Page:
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These Young Stars Will Eventually Rip Apart Their Mother Nebula, Astronomers Say (VIDEO)

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Massive young stars that will eventually destroy their own stellar nursery shine brightly in a dazzling new photo.

Cosmic gas cloud Gum 15, which lies 3,000 light-years from Earth, is busily giving birth to huge stars that are, in turn, shaping the cloud's weird structure. That activity will eventually lead to the nebula's death, according to representatives with the European Southern Observatory (ESO), which released a new video showing the doomed nebula today (July 2).

young stars nebulaThis richly detailed new view from the MPG/ESO 2.2-metre telescope at the La Silla Observatory in Chile shows the star formation region Gum 15.

The cloud consists of a collection of ionized hydrogen gas (also known as HII), hydrogen atoms whose electrons were stripped by ultraviolet light. It also includes one of the "culprit" stars in the future murder: HD 74804, a star visible at the center of the new image.

"Once the newly minted stars have passed through their infant stages, strong winds of particles will stream away from these large stars, sculpting and dispersing the gases around them," ESO officials wrote in a statement.

"When the most massive of these stars begin to die, Gum 15 will die with them," the researchers added. "Some stars are so large that they will go out with a bang, exploding as supernovae and dispersing the region's last traces of HII, leaving behind just a cluster of infant stars."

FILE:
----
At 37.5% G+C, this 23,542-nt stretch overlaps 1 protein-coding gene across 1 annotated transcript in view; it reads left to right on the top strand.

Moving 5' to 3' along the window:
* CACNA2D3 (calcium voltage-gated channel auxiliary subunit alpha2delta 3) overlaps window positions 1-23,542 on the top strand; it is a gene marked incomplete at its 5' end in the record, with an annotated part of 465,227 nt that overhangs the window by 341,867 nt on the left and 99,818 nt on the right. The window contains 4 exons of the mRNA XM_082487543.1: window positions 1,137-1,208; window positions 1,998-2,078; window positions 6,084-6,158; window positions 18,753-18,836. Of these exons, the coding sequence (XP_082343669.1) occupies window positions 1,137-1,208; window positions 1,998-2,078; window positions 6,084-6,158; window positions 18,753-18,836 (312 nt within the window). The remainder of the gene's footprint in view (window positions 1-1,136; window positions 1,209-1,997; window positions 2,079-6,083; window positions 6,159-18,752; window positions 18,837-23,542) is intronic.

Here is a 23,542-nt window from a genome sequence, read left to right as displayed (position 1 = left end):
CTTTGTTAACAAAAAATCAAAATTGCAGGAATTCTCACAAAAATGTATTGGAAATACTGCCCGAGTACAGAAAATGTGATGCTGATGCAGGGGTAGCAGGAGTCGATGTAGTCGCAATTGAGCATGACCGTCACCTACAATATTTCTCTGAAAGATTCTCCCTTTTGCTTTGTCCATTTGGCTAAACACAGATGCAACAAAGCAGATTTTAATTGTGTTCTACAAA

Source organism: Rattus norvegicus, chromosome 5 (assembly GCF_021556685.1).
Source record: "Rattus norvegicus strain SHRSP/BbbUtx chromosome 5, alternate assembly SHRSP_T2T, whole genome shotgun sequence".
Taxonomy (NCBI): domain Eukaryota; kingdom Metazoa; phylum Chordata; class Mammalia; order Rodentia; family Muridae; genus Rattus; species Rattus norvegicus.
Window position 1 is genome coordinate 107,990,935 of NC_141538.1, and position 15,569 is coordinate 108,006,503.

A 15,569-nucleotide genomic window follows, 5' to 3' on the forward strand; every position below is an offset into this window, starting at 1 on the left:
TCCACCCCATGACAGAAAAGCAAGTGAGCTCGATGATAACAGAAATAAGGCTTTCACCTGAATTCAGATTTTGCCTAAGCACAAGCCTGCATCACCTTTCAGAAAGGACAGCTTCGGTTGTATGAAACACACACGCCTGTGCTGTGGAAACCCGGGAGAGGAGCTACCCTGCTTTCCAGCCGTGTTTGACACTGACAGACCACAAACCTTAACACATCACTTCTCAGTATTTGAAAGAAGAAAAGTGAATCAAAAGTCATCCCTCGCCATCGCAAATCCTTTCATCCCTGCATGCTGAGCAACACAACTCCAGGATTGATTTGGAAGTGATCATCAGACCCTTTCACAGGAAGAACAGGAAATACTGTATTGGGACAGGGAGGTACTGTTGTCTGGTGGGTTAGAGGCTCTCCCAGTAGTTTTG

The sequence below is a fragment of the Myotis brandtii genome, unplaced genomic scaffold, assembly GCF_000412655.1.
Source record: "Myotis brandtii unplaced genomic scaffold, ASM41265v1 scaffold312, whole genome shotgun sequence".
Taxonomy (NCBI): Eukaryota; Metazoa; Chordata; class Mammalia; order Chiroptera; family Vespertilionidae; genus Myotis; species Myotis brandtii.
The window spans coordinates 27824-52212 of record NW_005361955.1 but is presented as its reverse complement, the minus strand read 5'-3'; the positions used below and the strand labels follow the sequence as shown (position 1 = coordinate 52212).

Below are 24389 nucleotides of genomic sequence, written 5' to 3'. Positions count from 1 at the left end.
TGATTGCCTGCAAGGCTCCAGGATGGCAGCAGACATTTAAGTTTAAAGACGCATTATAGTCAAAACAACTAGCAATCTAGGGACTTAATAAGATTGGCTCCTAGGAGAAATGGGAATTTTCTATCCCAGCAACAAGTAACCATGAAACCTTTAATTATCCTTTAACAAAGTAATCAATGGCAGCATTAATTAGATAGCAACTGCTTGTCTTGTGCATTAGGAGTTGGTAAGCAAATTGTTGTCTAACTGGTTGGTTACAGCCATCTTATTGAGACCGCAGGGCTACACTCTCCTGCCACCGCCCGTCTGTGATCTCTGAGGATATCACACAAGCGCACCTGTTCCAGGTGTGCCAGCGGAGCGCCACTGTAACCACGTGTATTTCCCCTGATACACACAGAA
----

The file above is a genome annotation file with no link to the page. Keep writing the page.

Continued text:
Astronomers believe stars form in massive clouds of material such as this one, which are known as nebulas. Hydrogen is the most abundant element in the cosmos, and is found in Earth's own sun (along with helium, which is produced as the sun fuses hydrogen in its core).

Gum 15 is an example of a so-called "HII region." It is one of many irregular shapes spotted by scientists around the cosmos. The nebula's weird design comes from its irregular distribution of gas and dust, ESO stated.

young stars nebulaThis chart shows the location of the star formation region Gum 15 (red circle) in the southern constellation of Vela (The Sails).

Other famous examples of HII regions are found in the Eagle Nebula (home of the famous "Pillars of Creation" captured by the Hubble Space Telescope) and the Orion Nebula.

ESO captured the new image using the Wide Field Imager on the MPG/ESO 2.2-meter (7.2 feet) telescope at the La Silla Observatory in Chile. Gum 15 is located in the southern constellation Vela (the Sails). Gum gets its name from Australian astronomer Colin Gum, who created a catalogue of HII regions published in 1955.

Follow Elizabeth Howell @howellspace, or Space.com @Spacedotcom. We're also on Facebook and Google+. Originally published on Space.com.

Copyright 2014 SPACE.com, a TechMediaNetwork company. All rights reserved. This material may not be published, broadcast, rewritten or redistributed.

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